Working On The Storage Building

Work began on a storage building, for storing crops and other things. We already had framework and a concrete slab there, so this week the guys have been busy putting on the roof and building the walls. All of this is right outside my bedroom window and these guys carry on all day! Thankfully I am up by the time they get here!

We also have guys here re-doing all of our solar and adding solar to other buildings. It’s been a busy week!

And You Think Your Healthcare Is Bad

We had been here about a month and Christian and I got pretty sick. Stomach and head, and just felt like we got hit by a mac truck. All of our international friends convinced us after a week of this to go to a Doctor. The moment I had dreaded and prayed we wouldn’t have to do after hearing all the nightmare stories of hospitals and clinics here. So we went to a clinic we were told was the better of clinics. It was dirty, we were put in an office that had exposed framing with empty soda bottles sitting on 2×4’s. There was a desk and an exam table and barely room for two chairs. The exam table had no sterile paper on top, just ripped up vinyl with the stuffing exposed. Now, I am known to freak out over germs – real germs or the ones that I make up in my mind, but I was so sick by this point that I started laying over to stretch out all the while my husband was saying “Don’t do it”! I couldn’t help it, I didn’t have the strength to sit up while waiting on lab work to come back. Lab work – blood drawn and sample taken and someone on a bicycle took it to a lab somewhere. Finally, after what seemed like forever, the results came back. My and Christians blood tests came out almost exactly the same but the “Dr” said he wasn’t sick but I was dehydrated and and HPelori. But why did we have the same symptoms? He didn’t know but Christian was definitely not sick. Hmmm. So I was hooked up to IV’s – medicine and fluids for dehydration, which was terrifying in itself. After about 3 hours of this visit we were finally given a diagnosis of the flu (which our Dr in America confirmed after emailing him the blood test results. He also told me that the “treatment” give for the HPelori was not really the correct treatment) I was told to come back in the morning and get more IV’s, which I did. Then we were given about 3 antibiotics and antacid liquid because I was told all my stomach pain was from ulcers. I’m pretty sure I was not having stomach pain, just a little diarrhea from the flu. It was not an experience I wanted to repeat.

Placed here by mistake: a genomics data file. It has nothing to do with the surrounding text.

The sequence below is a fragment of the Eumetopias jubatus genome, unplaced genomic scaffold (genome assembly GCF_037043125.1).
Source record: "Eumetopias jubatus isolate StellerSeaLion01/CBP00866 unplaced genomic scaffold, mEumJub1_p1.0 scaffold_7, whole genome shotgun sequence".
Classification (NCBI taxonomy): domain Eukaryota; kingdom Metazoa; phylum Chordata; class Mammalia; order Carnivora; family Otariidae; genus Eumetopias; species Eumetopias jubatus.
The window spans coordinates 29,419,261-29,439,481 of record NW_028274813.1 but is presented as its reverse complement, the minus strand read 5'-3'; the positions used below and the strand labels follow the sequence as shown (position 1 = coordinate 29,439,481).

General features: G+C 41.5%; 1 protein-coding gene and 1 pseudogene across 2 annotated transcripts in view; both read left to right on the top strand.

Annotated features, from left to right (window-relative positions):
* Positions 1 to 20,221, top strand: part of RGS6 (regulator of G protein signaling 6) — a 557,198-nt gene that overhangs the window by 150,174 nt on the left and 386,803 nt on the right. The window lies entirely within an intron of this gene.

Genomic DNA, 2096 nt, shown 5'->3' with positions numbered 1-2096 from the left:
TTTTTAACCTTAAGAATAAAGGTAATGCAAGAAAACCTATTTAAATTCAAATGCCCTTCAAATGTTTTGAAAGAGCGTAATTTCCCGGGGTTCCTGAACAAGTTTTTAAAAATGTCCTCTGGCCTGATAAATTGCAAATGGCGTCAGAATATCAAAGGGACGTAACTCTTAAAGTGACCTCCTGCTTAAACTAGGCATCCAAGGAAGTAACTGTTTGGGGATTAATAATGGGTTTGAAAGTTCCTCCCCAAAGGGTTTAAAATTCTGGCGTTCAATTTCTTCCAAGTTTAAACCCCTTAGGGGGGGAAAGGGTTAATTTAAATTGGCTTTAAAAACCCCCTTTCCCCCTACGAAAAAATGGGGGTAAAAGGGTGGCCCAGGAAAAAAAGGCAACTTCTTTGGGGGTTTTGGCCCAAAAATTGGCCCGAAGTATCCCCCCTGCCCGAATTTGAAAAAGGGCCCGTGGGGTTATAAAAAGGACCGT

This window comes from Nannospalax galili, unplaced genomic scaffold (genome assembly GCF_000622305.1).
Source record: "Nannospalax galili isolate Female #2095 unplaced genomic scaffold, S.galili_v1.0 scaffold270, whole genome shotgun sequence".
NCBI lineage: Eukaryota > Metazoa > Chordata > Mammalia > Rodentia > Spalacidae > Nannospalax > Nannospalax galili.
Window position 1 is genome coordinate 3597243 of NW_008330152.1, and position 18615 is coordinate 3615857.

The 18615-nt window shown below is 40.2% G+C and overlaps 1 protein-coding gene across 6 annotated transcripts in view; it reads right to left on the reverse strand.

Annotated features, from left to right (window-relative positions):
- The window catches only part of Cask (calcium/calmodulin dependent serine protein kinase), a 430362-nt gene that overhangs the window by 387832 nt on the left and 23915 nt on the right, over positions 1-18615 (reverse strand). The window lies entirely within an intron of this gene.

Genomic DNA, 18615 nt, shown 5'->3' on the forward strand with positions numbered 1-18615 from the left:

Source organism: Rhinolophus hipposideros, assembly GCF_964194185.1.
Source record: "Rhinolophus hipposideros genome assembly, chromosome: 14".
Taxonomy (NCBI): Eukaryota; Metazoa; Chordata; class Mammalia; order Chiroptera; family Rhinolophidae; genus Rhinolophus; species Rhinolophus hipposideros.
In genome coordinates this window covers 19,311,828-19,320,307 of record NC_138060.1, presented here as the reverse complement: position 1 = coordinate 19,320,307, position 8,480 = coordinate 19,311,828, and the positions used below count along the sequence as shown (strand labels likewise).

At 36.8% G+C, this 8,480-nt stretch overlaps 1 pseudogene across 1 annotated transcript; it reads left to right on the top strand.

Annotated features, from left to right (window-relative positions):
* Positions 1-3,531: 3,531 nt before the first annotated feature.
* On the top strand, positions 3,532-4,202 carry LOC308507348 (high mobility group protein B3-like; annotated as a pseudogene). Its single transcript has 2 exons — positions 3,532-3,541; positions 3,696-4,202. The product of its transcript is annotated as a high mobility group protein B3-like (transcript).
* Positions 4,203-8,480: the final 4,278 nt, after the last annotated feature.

I have learned some more about these “Dr’s” and clinics. Some are quacks just out to take these poor peoples money, killing people in the process. To become a doctor, you only have to attend a University for 4 years. Presto – you are a Dr. (In all actuality, I could open a clinic myself and get away with treating people.) You can then go on a few more years for a specialty….or not. For a majority of the Dr.’s, they are not much more than a PA in our country and I would go as far to say some have about as much training as an RN in our country. What we have experienced with the people of the village that come to us for money to pay for medications and Dr visits, they pretty much tend to diagnose broadly and treat with everything they can think of to cover whatever may be making someone sick. Which means sometimes 3-4 antibiotics at a time. Diagnosis’s of Malaria and typhoid together is so common, even if neither is actually present. So there is an epidemic here of antibiotics becoming resistant and making the sicknesses and deaths, and the spread of sickness worse. We would get people at our door with 6 pages of diagnosis in their little medical notebook, and  prescriptions that were just outrageous. I am not a doctor but even I could see that medical care here is in a way worse mess than what we thought ours in America is.